Dual Labour Markets and Matching Frictions
This paper focuses on friction in the matching process arising in a dual labour market where good and bad jobs coexist. In particular, we present an empirical investigation of the role of strong preferences for permanent contracts to explain job mismatch and longer unemployment duration. To allow for a more flexible matching technology specification and to control for the role of micro level characteristics, we estimate a matching function using different specifications of hazard models for multiple unemployment spells, allowing both random matching and stock-flow matching mechanisms. We find evidence that the determinants of reemployment probabilities differ by gender. We also find a positive effect from having previous job experiences and, according to semi-parametric specifications, undergoing training while unemployed on reemployment probabilities. Overall we find that higher heterogeneity in searched and offered contract types increases frictions in the matching process. Specifically, individuals looking for a permanent contract experience longer unemployment duration, suggesting the existence of congestion problems related to the permanent job labour market segment. Finally, in order to reduce frictions in the matching process, policies aimed to provide training and to increase desirability of temporary contracts should be promoted.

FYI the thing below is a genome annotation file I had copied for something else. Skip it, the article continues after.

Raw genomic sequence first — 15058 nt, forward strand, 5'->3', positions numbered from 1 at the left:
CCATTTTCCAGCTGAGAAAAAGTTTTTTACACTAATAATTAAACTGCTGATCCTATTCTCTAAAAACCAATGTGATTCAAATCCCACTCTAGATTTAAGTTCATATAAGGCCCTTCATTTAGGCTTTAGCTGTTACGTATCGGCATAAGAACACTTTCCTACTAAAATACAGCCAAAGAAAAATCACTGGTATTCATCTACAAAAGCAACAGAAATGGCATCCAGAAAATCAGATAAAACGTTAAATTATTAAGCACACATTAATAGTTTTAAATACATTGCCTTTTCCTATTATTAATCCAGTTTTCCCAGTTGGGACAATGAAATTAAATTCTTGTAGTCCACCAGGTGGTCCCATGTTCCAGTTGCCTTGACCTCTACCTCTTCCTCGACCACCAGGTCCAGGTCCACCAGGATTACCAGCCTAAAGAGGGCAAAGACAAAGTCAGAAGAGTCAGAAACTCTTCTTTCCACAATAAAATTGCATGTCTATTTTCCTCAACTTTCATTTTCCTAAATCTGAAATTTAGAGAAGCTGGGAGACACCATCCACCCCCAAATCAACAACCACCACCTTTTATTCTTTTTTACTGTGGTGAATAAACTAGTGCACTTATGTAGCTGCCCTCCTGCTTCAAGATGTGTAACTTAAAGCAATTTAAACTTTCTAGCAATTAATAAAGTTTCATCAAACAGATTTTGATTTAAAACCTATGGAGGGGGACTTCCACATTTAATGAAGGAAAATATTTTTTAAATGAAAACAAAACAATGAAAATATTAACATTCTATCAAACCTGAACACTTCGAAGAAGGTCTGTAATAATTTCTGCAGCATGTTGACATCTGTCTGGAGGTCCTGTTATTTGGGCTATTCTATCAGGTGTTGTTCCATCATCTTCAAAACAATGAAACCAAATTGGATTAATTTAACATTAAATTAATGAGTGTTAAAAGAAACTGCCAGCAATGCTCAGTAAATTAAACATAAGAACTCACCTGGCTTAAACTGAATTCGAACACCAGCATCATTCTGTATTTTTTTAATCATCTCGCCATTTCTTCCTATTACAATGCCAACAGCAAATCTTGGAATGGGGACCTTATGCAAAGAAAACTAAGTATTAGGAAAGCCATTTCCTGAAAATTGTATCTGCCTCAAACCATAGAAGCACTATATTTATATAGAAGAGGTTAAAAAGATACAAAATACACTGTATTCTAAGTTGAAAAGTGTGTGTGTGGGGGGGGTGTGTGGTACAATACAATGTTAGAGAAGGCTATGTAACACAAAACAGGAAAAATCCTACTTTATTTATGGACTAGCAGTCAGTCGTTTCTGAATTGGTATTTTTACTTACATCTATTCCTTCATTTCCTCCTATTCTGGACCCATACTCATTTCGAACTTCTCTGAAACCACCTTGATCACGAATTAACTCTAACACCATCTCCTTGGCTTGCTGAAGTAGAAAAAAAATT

|Date of creation:||14 Jul 2008|
|Date of revision:||14 Jul 2008|
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